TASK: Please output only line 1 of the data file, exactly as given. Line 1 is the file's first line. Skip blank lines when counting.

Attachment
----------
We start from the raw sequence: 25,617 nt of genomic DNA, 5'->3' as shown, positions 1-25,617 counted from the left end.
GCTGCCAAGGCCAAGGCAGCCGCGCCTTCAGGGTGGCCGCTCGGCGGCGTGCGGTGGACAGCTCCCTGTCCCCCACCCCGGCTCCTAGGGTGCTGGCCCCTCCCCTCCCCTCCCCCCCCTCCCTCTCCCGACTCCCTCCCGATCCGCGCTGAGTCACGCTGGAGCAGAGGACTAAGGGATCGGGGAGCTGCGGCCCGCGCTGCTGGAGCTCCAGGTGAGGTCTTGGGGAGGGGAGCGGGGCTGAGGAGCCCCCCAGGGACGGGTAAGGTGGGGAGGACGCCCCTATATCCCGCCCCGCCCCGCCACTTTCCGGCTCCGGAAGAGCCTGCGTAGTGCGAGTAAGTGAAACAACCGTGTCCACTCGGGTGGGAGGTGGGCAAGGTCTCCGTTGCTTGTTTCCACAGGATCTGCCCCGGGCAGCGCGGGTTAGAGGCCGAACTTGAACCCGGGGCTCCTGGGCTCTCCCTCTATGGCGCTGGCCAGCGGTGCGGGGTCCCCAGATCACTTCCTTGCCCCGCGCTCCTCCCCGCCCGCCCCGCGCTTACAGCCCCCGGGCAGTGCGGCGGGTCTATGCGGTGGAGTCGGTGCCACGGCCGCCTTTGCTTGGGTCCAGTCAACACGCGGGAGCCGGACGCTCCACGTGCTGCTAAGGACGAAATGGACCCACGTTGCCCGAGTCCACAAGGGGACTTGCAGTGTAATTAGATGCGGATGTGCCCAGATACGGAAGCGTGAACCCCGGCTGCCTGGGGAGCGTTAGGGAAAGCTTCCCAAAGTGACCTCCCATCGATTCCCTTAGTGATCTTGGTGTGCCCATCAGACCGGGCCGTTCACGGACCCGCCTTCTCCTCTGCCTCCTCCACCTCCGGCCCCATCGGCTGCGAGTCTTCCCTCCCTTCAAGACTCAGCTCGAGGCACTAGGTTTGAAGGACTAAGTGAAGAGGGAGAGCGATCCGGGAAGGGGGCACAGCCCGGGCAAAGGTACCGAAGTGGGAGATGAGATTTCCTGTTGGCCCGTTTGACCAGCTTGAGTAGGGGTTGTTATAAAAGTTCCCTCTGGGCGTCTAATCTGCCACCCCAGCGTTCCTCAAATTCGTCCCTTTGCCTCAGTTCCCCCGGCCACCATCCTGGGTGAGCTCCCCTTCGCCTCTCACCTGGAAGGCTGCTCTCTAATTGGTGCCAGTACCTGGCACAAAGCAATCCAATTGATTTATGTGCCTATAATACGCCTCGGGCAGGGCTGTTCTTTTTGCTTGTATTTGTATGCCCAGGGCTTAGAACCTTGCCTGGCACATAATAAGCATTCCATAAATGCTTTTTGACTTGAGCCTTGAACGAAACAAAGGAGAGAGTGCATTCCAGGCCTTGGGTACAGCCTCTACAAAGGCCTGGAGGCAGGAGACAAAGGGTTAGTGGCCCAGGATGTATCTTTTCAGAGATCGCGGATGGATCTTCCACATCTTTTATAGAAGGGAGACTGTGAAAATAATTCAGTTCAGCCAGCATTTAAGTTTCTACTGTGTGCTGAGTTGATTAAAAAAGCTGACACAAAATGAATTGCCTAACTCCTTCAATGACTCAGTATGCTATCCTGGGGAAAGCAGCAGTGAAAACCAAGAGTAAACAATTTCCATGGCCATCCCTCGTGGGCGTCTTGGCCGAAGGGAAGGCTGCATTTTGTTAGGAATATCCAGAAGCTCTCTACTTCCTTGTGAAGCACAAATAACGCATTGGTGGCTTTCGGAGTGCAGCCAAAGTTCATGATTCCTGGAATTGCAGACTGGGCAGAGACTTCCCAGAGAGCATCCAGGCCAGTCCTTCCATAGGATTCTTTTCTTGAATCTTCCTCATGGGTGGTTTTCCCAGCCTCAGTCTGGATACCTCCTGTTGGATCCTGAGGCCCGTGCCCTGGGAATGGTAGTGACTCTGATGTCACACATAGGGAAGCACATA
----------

We start from the raw sequence: 25,617 nt of genomic DNA, 5'->3' as shown, positions 1-25,617 counted from the left end.